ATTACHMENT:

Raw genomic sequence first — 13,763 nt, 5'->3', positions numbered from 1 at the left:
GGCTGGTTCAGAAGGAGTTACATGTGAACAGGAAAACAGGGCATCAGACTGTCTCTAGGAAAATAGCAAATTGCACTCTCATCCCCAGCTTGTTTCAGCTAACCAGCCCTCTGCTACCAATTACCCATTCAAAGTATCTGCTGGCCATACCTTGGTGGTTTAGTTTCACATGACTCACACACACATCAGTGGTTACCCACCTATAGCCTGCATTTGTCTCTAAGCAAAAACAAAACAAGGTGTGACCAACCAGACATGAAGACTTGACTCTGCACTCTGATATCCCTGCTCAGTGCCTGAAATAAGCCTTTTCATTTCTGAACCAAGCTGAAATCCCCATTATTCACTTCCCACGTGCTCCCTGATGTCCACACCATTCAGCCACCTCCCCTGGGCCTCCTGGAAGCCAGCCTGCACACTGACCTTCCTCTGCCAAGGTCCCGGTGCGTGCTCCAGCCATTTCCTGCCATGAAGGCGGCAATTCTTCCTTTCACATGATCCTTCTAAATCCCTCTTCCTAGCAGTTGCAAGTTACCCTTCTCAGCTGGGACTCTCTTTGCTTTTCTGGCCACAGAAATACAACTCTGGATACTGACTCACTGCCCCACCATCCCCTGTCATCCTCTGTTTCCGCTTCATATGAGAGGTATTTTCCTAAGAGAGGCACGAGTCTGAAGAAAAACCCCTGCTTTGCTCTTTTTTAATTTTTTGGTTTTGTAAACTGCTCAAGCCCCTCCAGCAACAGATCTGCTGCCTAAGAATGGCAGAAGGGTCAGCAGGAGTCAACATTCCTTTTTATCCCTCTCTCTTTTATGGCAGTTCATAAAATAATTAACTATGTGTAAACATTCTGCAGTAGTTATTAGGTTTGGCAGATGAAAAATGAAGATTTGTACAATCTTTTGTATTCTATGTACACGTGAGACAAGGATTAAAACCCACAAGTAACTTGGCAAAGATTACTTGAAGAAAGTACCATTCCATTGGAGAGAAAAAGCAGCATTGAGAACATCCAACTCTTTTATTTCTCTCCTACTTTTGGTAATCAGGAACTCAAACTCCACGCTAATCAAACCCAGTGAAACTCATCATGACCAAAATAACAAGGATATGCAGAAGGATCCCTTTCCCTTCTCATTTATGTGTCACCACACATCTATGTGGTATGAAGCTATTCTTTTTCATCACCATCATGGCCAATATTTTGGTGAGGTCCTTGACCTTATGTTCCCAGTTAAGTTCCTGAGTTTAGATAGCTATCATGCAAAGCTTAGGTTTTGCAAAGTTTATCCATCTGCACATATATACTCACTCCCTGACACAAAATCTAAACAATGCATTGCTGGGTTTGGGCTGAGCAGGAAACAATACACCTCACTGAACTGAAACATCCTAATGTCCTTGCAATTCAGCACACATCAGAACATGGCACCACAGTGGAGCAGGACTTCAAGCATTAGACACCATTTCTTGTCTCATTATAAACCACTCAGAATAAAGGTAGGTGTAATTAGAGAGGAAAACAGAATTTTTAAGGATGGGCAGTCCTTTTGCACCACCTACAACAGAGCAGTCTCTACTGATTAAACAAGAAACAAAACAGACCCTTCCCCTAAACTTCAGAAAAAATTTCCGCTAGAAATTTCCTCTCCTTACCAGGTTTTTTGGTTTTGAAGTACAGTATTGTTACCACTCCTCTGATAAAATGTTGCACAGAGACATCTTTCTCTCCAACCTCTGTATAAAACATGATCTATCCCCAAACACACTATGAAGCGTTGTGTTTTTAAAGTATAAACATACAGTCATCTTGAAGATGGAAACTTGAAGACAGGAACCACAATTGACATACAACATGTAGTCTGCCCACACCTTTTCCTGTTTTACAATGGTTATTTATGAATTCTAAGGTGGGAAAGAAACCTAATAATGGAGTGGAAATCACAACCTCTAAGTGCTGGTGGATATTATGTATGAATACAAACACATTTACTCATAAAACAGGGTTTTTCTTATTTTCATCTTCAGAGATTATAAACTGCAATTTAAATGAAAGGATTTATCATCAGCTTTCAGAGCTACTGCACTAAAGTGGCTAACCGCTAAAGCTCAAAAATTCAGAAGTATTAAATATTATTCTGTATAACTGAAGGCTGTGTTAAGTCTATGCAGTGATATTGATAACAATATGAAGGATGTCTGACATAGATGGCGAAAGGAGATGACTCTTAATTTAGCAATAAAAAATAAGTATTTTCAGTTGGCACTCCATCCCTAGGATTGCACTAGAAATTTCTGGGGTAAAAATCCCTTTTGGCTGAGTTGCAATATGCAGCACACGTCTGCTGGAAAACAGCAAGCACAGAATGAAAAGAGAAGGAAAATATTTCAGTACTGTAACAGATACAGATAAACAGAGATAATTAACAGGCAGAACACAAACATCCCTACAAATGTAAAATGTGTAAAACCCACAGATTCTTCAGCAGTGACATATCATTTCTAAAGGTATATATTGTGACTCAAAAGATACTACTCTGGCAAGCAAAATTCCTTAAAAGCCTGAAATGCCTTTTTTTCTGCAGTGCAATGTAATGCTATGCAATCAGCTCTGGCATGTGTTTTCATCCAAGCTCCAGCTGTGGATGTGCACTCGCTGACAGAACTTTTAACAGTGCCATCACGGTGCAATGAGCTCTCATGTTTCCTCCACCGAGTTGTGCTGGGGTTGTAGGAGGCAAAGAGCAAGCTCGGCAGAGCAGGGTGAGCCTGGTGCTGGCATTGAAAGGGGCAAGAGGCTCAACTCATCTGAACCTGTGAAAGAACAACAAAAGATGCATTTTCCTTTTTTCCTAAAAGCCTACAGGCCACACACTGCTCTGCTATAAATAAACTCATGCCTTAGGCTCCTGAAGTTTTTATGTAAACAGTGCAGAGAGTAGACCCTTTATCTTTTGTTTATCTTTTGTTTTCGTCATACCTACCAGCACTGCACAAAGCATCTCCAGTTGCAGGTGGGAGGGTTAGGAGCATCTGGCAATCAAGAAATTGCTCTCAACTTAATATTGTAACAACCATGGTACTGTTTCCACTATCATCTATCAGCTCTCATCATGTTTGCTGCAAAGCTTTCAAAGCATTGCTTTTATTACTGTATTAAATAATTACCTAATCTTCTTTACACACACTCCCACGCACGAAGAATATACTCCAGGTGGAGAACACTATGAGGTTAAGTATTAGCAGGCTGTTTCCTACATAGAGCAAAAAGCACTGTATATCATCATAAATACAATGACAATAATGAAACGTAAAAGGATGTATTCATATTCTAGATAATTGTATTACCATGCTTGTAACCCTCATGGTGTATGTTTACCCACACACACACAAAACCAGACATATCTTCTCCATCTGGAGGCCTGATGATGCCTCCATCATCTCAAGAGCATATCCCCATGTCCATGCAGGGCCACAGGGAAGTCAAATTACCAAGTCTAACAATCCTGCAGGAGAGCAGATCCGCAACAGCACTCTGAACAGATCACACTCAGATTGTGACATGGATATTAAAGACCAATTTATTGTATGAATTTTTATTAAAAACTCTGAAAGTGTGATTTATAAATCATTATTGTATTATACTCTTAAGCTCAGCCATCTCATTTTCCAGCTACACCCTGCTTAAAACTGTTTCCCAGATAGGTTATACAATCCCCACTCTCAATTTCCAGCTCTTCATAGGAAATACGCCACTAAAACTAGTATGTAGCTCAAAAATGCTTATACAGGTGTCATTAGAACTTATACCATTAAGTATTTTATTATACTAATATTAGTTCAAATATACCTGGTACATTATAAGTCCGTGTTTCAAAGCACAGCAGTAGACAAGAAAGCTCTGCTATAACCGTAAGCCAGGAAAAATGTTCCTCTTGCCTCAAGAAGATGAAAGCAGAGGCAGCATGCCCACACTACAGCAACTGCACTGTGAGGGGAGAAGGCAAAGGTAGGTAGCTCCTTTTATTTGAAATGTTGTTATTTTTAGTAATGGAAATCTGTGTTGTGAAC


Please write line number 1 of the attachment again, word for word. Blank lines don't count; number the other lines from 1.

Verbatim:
Raw genomic sequence first — 13,763 nt, 5'->3', positions numbered from 1 at the left: